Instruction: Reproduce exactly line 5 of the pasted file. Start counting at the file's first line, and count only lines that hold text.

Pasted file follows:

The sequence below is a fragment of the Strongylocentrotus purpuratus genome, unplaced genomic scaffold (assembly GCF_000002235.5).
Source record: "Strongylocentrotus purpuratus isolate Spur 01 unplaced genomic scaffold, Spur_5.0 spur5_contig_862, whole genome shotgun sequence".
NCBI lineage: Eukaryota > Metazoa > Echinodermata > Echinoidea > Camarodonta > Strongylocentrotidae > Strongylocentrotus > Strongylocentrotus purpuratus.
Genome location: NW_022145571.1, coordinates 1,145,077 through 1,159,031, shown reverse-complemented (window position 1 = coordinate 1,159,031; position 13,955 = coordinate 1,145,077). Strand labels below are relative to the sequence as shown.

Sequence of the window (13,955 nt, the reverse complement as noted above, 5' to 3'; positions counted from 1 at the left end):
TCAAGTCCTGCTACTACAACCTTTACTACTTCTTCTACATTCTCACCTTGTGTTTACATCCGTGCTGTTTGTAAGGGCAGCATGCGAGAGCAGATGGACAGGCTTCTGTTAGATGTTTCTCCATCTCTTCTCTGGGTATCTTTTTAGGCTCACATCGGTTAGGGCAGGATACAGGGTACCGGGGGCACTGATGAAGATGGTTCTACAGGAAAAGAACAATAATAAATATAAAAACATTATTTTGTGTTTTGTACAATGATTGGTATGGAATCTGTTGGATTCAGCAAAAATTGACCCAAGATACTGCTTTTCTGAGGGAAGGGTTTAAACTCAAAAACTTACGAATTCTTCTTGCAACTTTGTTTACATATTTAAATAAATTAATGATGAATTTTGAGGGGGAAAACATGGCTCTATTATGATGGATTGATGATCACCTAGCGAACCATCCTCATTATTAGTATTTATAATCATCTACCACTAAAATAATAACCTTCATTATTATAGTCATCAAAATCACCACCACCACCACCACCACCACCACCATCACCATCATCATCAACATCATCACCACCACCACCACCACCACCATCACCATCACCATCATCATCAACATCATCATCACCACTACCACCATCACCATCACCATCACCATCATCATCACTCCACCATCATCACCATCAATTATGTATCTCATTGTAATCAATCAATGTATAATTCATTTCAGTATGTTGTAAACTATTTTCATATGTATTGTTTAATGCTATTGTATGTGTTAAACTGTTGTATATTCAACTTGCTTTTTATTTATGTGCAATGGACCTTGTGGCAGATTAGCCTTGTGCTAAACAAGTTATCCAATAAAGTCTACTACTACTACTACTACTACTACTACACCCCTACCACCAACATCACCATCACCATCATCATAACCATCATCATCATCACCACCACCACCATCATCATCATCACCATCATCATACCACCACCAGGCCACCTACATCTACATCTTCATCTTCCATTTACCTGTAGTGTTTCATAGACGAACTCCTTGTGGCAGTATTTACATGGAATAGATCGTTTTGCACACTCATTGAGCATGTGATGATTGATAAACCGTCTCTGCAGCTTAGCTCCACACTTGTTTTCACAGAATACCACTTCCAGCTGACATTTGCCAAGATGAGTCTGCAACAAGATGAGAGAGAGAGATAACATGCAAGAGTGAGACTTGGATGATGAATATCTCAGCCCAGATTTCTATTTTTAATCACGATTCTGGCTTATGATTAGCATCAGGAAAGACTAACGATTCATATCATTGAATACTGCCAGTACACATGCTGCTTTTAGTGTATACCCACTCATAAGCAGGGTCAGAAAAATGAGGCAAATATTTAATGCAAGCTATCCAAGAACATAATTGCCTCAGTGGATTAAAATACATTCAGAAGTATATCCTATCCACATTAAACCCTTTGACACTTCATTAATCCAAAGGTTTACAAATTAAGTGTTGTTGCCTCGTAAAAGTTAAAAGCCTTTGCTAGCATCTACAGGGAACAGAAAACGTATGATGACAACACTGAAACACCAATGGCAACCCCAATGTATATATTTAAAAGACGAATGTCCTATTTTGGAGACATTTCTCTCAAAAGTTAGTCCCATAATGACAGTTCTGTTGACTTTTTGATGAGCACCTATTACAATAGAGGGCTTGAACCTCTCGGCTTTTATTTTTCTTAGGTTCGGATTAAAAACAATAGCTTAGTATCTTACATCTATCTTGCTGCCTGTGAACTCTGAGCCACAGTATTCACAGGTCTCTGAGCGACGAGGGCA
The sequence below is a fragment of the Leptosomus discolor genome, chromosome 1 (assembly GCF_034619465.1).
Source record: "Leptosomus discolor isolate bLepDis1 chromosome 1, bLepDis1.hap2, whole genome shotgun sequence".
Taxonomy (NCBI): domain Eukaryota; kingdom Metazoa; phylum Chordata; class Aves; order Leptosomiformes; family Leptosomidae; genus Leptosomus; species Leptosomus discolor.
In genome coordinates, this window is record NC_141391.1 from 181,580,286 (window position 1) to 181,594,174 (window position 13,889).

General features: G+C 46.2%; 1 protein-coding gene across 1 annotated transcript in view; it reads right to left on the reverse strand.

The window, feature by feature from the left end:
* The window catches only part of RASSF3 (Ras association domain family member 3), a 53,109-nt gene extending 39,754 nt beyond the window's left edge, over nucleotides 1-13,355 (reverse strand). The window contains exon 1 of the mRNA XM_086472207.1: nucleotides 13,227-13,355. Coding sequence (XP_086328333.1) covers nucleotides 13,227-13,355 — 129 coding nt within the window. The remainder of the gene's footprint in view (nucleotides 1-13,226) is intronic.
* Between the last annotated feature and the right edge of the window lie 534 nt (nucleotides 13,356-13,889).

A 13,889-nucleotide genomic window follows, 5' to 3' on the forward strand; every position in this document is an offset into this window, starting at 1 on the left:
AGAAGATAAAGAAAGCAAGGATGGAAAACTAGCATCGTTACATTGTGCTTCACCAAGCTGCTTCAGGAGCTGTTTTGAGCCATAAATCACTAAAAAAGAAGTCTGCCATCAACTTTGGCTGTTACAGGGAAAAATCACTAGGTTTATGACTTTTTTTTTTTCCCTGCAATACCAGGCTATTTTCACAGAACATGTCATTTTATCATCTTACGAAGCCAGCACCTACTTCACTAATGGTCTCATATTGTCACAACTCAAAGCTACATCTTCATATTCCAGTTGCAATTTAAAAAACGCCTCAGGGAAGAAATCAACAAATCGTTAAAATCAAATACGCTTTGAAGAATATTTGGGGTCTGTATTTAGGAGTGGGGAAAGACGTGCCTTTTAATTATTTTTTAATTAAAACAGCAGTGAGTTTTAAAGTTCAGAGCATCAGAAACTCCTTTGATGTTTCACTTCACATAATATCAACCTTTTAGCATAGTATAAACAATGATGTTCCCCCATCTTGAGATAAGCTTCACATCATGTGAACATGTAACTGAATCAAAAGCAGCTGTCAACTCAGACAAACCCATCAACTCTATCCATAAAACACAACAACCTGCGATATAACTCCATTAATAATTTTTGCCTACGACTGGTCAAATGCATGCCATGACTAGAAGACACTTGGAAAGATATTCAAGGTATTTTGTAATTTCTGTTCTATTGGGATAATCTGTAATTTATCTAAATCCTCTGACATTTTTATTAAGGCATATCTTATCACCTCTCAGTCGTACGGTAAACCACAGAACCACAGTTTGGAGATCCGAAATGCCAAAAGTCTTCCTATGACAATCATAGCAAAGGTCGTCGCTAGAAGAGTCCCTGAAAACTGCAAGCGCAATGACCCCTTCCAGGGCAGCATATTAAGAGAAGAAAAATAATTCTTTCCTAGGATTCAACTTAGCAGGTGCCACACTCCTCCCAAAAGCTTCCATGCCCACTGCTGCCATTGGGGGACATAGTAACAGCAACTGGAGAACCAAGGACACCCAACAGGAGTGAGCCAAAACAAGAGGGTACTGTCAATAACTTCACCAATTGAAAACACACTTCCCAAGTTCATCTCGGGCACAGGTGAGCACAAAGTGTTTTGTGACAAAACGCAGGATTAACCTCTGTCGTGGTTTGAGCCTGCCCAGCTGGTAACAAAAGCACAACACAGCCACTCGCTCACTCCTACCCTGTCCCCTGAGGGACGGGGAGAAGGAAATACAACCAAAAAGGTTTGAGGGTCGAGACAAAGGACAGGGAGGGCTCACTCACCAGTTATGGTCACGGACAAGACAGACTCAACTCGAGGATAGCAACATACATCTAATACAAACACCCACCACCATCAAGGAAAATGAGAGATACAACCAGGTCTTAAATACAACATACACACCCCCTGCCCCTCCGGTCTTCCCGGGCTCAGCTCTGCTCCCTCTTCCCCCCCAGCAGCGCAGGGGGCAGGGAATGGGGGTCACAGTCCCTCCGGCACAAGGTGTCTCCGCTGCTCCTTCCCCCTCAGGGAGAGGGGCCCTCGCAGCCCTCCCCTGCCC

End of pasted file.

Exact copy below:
Sequence of the window (13,955 nt, the reverse complement as noted above, 5' to 3'; positions counted from 1 at the left end):